Since 1978, Katherine has had a tracheostomy and worn a tracheotomy tube. Until February, 1981, the tracheotomy tube was held in place by surgical strings which were threaded through a plastic tube which she wore around her neck as a collar necklace. Since that time, the tracheotomy tube has been held in the tracheostomy by means of a 14 karat gold chain approximately ¼ to ½ inch in diameter. The tracheostomy and tracheotomy tube allow Katherine to breathe and expel secretion from her lungs.

Since Katherine has had her tracheostomy, there have been four instances in which Katherine's tracheotomy tube either was dislodged or was in danger of being dislodged. In 1978, her tracheotomy tube had to be inserted in two other instances while Katherine was hospitalized at Kapiolani-Children's Hospital. In one instance which occurred in 1978 while Dr. Arlene Meyers, her then attending physician was trying to change the size of Katherine's tracheotomy tube, Dr. Meyers encountered difficulties reinserting the tube, and Katherine was within a couple of minutes of dying. Present in the room were Katherine's parents, a respiratory therapist, a pulmonary fellow, a nurse, and Dr. Meyers. The room in which the procedure took place contained all the equipment needed for the procedure.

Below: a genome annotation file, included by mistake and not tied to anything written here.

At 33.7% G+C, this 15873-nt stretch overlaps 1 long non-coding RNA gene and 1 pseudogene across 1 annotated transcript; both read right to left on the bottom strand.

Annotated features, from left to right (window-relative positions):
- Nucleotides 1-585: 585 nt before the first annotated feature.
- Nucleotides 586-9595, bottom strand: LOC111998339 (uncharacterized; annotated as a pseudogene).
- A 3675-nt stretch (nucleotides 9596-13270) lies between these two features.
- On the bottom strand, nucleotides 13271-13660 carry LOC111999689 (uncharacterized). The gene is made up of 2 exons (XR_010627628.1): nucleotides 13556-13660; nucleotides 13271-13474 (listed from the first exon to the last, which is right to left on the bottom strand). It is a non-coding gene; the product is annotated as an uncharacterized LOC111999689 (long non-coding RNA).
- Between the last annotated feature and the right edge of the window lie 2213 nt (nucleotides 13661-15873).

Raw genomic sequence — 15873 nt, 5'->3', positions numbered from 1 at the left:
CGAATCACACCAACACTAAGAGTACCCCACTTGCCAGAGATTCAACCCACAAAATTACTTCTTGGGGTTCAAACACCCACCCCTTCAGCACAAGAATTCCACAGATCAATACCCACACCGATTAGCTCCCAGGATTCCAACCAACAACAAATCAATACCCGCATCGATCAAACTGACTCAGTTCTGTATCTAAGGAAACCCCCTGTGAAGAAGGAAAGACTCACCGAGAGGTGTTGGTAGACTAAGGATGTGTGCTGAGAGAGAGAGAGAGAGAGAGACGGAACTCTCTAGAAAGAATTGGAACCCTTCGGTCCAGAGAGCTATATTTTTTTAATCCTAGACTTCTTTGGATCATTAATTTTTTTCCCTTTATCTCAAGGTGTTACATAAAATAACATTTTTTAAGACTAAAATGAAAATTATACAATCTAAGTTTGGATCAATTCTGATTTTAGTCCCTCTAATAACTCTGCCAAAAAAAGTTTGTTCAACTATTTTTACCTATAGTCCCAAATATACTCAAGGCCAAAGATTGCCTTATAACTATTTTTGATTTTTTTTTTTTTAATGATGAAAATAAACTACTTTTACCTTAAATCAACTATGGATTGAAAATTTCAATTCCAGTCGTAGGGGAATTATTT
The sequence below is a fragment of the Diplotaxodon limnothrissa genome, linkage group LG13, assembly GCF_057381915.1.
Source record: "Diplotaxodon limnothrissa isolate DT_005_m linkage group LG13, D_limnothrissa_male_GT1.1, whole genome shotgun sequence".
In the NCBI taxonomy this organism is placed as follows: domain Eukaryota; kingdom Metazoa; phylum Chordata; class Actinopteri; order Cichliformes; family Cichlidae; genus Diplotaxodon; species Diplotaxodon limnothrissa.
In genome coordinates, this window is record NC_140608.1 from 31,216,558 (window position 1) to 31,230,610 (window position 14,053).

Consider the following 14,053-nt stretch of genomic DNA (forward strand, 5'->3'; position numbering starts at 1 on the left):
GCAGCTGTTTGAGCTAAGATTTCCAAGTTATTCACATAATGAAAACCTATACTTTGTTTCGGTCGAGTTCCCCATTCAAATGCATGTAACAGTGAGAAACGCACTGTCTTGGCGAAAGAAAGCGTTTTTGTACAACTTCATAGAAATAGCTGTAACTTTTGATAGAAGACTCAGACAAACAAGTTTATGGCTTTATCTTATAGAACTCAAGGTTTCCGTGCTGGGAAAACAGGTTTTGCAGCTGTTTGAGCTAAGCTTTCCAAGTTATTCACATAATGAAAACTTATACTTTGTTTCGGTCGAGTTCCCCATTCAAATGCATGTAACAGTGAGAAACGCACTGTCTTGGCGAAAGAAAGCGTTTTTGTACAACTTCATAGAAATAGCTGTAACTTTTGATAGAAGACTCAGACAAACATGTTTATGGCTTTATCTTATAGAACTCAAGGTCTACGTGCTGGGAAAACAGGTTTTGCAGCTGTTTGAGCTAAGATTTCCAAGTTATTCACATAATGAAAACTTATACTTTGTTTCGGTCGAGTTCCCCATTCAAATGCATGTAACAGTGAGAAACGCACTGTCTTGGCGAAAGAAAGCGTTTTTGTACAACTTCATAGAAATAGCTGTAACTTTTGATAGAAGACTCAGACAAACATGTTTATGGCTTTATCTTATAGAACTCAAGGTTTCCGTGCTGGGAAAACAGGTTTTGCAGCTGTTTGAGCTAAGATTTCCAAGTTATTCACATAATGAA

Katherine is unable to vocalize normally, due to two conditions. First, her windpipe is not rigid enough to maintain its diameter and allow sufficient air to pass from her lungs through her vocal chords. The condition of her windpipe is attributable to tracheomalacia. Second, because the tracheostomy is located below her vocal chords, most of the air exhaled from the lungs leaves through the tracheostomy before it passes her vocal chords. Since February, 1981, however, Katherine has been able to speak audibly, although very softly. This would indicate that more air is capable of passing through the length of her windpipe more readily than before.

The cystic fibrosis causes thick mucus to accumulate in her lungs and makes her susceptible to recurrent pulmonary infections. Because Katherine is not always able to cough this mucus out herself, it is necessary for it to be suctioned out two or three times a day, through her tracheotomy tube. The cystic fibrosis also causes her to be unable to absorb food normally because she lacks the necessary pancreatic enzymes as a result of that disorder. To facilitate food absorption and to ensure proper nutrition, Katherine must have a special diet, and take pancreatic enzymes and vitamins before every meal.